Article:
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Gastroenterology. 1995 Feb;108(2):428-33.

Antineutrophil antibodies in familial inflammatory bowel disease.

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St. Mark's Hospital, London, England.



Antineutrophil cytoplasmic antibodies have been reported to occur more frequently in healthy first-degree relatives of patients with ulcerative colitis than in healthy controls. The aim of this study was to determine their prevalence in families in which more than one member was affected with inflammatory bowel disease.


With use of an indirect immunofluorescence method, 168 affected members and 197 unaffected first-degree relatives in 56 such families were studied.


Antibodies were detected in 46% of patients with ulcerative colitis without a positive family history and in 44% of those within families with several affected members. There was no evidence of clustering of antibodies in particular families. Within families in which both ulcerative colitis and Crohn's disease coexisted, antibodies were detected primarily in patients with ulcerative colitis. Antibodies were seldom present (3%) in those patients with Crohn's disease, whether they were familial or nonfamilial cases. Similarly, antibodies were seldom present (3%) in controls or the unaffected first-degree relatives of patients with inflammatory bowel disease.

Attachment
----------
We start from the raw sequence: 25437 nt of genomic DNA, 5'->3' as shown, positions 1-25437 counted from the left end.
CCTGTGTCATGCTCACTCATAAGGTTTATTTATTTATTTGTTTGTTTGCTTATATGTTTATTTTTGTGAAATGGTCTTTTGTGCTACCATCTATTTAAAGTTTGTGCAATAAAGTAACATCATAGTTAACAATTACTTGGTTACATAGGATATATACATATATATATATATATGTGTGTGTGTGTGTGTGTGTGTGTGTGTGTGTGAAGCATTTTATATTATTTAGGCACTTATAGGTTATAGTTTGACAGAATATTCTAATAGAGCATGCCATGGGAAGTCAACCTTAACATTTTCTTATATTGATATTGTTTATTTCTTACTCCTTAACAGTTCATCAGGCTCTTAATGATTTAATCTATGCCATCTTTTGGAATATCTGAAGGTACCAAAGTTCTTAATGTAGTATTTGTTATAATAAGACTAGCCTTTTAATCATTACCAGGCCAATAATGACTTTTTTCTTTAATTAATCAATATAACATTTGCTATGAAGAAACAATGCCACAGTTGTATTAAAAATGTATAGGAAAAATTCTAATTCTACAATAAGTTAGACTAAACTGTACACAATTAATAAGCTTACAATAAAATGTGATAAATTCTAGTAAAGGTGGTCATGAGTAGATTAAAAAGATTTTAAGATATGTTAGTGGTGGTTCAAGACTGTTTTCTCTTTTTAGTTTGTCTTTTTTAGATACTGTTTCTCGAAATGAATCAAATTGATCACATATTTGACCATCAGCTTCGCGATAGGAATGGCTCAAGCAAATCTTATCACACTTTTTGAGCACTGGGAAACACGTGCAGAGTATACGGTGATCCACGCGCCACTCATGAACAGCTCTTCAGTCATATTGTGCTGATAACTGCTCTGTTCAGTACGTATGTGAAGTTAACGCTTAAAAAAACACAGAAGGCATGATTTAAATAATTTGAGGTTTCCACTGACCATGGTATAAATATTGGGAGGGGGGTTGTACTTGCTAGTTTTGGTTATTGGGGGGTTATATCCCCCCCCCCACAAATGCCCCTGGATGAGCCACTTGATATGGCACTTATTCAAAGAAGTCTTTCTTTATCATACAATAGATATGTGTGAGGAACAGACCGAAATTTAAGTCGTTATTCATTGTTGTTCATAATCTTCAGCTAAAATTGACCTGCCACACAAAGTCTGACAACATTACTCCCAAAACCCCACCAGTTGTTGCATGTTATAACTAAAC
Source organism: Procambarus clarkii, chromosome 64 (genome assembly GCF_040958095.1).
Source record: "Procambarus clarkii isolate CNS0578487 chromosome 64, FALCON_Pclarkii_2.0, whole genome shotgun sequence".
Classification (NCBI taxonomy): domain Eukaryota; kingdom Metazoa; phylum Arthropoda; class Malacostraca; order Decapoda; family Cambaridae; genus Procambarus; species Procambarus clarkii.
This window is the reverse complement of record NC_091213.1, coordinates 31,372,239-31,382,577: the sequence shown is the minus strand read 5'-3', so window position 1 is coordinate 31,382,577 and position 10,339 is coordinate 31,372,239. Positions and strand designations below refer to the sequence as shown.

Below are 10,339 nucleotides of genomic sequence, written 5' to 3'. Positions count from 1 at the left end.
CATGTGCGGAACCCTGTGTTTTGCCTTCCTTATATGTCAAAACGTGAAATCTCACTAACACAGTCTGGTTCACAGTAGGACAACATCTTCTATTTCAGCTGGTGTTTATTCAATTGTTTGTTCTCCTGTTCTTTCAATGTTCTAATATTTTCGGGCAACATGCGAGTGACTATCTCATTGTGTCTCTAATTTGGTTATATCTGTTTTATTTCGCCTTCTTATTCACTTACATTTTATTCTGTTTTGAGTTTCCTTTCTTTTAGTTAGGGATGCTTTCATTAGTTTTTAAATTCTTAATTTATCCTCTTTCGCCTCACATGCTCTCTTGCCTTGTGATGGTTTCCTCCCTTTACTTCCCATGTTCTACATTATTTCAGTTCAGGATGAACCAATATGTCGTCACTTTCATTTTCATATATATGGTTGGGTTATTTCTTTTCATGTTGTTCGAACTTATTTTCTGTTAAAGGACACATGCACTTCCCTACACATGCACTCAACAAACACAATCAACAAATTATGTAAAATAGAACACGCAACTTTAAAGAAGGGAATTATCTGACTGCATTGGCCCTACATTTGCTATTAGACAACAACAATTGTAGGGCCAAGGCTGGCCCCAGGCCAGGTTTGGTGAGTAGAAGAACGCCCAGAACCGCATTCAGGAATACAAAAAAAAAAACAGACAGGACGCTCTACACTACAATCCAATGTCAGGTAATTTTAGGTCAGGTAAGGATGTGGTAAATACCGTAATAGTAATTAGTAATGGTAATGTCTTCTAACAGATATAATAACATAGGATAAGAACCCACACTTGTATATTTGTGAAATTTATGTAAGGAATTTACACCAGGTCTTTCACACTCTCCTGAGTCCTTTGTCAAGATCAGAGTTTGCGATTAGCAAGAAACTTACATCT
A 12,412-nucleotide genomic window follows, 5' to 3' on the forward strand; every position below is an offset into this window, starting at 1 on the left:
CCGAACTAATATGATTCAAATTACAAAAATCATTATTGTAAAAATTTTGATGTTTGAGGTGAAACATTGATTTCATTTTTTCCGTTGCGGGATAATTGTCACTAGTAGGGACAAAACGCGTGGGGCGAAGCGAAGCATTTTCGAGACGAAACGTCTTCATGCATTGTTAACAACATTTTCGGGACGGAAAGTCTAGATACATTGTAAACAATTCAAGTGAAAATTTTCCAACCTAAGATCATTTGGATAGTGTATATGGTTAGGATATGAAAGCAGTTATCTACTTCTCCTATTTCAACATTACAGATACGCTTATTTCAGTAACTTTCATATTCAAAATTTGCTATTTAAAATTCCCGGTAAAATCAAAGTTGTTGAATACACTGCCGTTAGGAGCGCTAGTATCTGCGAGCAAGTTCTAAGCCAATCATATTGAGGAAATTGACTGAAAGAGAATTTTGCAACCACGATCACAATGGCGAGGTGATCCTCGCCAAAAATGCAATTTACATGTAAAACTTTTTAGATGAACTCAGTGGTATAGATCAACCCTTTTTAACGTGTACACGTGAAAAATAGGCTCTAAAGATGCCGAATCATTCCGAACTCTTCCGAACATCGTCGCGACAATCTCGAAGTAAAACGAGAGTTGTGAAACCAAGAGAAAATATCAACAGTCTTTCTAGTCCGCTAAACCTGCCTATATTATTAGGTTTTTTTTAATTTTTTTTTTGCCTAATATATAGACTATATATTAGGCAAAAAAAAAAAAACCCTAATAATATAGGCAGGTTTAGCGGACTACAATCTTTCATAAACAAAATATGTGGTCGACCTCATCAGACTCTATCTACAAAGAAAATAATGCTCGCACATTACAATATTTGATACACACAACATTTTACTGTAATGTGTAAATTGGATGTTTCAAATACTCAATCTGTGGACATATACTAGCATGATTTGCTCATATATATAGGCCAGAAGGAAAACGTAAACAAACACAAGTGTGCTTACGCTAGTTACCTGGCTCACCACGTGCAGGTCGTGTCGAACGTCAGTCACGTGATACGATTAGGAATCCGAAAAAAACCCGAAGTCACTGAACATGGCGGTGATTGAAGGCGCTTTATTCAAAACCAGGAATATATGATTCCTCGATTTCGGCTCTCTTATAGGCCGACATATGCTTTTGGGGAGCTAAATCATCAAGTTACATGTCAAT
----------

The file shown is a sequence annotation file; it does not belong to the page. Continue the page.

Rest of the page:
Antineutrophil cytoplasmic antibodies are associated with ulcerative colitis, and their presence is not increased in the first-degree relatives of patients with ulcerative colitis. They are more likely to be a consequence of the disease than a subclinical genetic disease marker.

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